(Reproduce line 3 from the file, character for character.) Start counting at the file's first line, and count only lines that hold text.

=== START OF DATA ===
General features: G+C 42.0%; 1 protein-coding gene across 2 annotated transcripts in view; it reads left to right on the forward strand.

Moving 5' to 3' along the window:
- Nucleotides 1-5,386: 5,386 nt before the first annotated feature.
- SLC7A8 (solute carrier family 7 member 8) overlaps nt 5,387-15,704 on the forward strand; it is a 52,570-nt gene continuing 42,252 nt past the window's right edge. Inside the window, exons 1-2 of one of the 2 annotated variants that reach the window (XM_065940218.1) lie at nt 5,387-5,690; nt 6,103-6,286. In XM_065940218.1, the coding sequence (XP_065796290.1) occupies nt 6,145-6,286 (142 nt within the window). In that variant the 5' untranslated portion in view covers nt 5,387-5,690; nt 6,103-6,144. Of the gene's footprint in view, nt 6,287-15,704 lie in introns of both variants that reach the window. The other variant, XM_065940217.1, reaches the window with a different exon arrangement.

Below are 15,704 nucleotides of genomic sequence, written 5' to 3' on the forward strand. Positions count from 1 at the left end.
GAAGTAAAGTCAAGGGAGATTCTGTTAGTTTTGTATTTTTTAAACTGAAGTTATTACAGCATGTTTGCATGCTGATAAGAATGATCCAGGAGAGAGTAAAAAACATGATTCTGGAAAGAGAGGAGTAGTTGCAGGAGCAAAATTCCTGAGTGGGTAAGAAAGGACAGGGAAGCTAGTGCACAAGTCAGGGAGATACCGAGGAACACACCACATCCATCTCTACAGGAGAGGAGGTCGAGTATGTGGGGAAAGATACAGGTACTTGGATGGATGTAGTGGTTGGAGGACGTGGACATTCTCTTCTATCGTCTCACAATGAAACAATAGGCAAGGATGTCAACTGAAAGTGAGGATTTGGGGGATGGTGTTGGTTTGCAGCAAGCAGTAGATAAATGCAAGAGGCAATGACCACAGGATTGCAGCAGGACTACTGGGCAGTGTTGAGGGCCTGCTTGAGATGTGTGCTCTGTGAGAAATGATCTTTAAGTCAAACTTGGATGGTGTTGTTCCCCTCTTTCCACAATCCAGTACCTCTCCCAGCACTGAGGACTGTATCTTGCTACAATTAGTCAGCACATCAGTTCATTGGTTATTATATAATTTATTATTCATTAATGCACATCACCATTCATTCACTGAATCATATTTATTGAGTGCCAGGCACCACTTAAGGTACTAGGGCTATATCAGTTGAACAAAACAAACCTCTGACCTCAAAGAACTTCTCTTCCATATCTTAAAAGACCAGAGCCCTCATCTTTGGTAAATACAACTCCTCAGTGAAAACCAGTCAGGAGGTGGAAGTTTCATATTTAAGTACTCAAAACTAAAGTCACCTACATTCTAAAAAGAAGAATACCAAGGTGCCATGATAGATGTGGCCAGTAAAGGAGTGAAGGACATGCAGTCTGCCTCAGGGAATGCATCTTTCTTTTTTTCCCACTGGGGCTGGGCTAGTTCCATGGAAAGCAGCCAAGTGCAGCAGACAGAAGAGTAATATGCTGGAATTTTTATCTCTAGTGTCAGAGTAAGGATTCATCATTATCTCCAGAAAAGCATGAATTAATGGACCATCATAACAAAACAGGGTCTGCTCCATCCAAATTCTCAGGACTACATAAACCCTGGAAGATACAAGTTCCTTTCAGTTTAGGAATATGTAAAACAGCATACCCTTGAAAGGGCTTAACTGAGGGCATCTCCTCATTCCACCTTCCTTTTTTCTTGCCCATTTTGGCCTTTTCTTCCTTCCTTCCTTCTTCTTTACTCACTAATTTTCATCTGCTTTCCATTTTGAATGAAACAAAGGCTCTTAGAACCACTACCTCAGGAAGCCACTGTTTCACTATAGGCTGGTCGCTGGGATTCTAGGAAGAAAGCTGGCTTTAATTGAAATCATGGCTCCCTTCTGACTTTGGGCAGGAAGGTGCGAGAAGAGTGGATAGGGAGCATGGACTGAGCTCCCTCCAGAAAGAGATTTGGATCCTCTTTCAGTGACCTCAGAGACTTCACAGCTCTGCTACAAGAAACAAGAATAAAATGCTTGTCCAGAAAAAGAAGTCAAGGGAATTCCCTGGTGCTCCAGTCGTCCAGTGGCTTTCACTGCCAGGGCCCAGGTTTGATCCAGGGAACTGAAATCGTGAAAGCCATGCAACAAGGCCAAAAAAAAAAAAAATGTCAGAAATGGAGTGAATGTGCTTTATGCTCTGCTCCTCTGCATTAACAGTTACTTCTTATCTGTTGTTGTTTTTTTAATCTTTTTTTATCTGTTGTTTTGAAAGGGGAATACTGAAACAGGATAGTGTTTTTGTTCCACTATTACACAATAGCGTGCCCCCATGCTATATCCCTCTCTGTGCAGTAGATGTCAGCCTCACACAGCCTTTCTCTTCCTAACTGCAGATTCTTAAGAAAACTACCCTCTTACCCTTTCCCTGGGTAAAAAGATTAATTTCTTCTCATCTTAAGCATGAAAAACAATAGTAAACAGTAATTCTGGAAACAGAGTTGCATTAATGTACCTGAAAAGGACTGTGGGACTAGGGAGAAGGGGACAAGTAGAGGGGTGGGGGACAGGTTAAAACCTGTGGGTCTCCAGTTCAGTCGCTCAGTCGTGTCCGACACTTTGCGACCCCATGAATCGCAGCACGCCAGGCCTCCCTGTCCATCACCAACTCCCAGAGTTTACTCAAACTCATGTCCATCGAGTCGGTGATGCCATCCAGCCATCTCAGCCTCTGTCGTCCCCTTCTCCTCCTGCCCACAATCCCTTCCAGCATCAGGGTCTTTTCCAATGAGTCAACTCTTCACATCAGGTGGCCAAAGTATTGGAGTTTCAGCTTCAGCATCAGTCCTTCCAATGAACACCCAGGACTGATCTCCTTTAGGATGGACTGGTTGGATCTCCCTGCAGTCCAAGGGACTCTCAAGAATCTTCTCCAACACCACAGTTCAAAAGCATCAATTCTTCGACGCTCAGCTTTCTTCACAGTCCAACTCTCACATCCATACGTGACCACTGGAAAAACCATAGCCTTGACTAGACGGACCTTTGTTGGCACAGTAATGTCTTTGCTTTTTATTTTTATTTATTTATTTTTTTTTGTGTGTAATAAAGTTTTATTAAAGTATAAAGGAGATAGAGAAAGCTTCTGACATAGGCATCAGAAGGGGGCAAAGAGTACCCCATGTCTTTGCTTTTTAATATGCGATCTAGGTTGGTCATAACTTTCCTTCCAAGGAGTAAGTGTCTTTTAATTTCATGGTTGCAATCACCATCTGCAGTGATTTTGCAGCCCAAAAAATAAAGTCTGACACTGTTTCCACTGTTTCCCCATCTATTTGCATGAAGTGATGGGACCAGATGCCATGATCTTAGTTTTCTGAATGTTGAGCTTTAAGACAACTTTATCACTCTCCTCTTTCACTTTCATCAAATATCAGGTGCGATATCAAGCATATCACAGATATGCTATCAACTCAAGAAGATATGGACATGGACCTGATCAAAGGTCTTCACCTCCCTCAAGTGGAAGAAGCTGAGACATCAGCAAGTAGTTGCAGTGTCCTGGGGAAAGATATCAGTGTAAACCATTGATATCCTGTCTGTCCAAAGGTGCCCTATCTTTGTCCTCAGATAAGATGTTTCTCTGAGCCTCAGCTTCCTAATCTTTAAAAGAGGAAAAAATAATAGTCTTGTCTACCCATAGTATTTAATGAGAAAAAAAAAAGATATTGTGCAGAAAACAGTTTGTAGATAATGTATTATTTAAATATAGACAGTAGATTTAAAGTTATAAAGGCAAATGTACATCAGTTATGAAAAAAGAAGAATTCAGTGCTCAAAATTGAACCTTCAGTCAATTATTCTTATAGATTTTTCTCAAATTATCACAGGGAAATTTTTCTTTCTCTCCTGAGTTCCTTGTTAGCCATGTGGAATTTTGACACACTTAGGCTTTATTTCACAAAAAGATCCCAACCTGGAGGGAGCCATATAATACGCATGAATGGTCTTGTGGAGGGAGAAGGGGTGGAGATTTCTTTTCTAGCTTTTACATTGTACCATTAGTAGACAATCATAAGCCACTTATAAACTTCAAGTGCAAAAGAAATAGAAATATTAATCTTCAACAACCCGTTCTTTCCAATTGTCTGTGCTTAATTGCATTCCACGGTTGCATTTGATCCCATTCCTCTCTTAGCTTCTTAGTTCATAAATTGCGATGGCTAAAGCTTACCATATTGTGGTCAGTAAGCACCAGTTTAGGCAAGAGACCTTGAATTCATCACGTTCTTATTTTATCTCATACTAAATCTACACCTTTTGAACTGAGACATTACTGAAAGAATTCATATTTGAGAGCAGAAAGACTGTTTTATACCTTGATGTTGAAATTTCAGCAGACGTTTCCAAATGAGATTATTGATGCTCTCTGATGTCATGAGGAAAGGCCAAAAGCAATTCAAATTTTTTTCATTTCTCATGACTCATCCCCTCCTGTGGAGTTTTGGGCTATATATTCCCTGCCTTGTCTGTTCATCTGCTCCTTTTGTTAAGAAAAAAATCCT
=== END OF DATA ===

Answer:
- Nucleotides 1-5,386: 5,386 nt before the first annotated feature.